It’s nearly one year since the Americans beat it from Kabul, giving way to the Taliban waiting at the gate and Afghanistan’s new economy is looking very like…the old one.
Under the Taliban, Afghanistan’s coal exports have surged. It is “the Taliban’s black gold,” as the Financial Times recently said (paywall). Booming coal exports are helping Afghanistan’s cash-strapped government fill the huge hole left in the economy by the freezing of international aid.
Aid, remember, made up three-quarters of the western-backed government’s budget. The end of that largesse has been bad news for the Taliban, combined with continuing sanctions on them and their affiliates, the Haqqani Network. Add in the freezing of $9 billion in foreign reserves and the international isolation that arose out of widespread outrage at the gender iniquity and grandly unfair cultural certainties the Taliban seemed determined to enshrine in Afghanistan.
Unsurprisingly, Afghanistan’s new rulers desperately needed volume sales of something viable.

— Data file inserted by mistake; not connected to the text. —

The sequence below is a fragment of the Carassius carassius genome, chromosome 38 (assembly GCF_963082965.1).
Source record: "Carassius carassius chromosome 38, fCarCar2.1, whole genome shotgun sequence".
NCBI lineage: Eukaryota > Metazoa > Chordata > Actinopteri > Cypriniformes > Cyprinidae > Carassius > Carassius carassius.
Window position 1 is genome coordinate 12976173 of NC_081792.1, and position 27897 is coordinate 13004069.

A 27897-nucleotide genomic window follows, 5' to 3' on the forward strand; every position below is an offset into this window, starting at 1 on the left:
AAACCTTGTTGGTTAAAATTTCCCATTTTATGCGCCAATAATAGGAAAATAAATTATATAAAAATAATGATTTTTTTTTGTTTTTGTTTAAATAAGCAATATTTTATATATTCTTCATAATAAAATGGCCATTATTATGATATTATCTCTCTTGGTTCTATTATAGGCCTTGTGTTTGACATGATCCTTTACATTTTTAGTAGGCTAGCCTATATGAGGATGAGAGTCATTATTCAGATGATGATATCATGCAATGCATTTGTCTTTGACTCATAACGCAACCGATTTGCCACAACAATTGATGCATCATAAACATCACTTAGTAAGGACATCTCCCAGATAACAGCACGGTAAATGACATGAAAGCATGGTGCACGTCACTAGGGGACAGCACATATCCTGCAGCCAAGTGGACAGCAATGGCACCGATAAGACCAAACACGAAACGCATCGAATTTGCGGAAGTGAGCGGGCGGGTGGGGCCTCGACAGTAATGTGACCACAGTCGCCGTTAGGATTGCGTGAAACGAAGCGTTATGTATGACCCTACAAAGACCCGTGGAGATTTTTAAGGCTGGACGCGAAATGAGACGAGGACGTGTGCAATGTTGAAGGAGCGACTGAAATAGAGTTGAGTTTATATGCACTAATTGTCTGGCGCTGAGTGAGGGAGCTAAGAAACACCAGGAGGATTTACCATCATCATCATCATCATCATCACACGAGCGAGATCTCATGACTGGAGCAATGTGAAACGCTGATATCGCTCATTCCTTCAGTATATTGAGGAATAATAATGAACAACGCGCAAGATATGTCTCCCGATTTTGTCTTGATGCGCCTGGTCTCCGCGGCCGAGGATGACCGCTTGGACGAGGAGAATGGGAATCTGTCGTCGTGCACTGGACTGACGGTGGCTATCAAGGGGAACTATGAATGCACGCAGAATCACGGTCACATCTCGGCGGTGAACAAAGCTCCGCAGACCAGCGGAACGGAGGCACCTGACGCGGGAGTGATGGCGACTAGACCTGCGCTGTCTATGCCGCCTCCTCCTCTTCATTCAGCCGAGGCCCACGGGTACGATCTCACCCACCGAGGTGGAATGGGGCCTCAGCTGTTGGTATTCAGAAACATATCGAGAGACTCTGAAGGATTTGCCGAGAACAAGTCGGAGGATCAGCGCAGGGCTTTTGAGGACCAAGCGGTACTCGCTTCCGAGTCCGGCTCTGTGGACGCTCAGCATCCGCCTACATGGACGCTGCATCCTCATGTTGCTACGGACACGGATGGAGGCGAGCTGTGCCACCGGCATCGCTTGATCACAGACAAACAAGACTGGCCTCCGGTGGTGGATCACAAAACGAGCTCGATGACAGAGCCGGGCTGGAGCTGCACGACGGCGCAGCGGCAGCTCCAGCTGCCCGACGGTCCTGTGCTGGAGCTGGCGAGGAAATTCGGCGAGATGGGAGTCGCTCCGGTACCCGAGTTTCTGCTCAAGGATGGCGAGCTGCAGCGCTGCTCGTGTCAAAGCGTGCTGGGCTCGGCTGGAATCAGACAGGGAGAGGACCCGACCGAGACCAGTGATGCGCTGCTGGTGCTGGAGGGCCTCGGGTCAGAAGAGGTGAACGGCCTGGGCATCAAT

They turned to the coal mines.
Afghanistan’s ministry of mines has said that 17 of the country’s 80 coal mines are currently operational, mostly in the north. Fortunately for the Taliban, the price of coal went up soon after their reconquest of Afghanistan. Within months, Russia’s invasion of Ukraine had impelled the Germans too to restart their coal-fired power plants.
By all accounts, the Taliban are doing rather well out of coal. According to David Mansfield’s report on cross-border trade under the Taliban, Afghanistan’s coal exports to Pakistan (from where some is sent to China) have doubled to around four million tonnes a year since the Taliban took power.
The Taliban’s predecessors in government had started work on the transition to green energy but now, Afghanistan is back to black.
As I said before, Afghanistan’s new reality feels almost as if the Americans hadn’t been there – for 21 years – with all that money, manpower and those massive dreams. But then some of the dreams were patently absurd – in intent and implementation.
In ‘The Pomegranate Peace’, the novel I wrote from my year in the US Embassy in Kabul, the fictional diplomat is appalled that Afghanistan’s lucrative poppy crop is to be substituted by pomegranate, never mind the vast difference between them in the time from planting to fruiting to sale. The novel is newly brought out in paperback by Hachette India.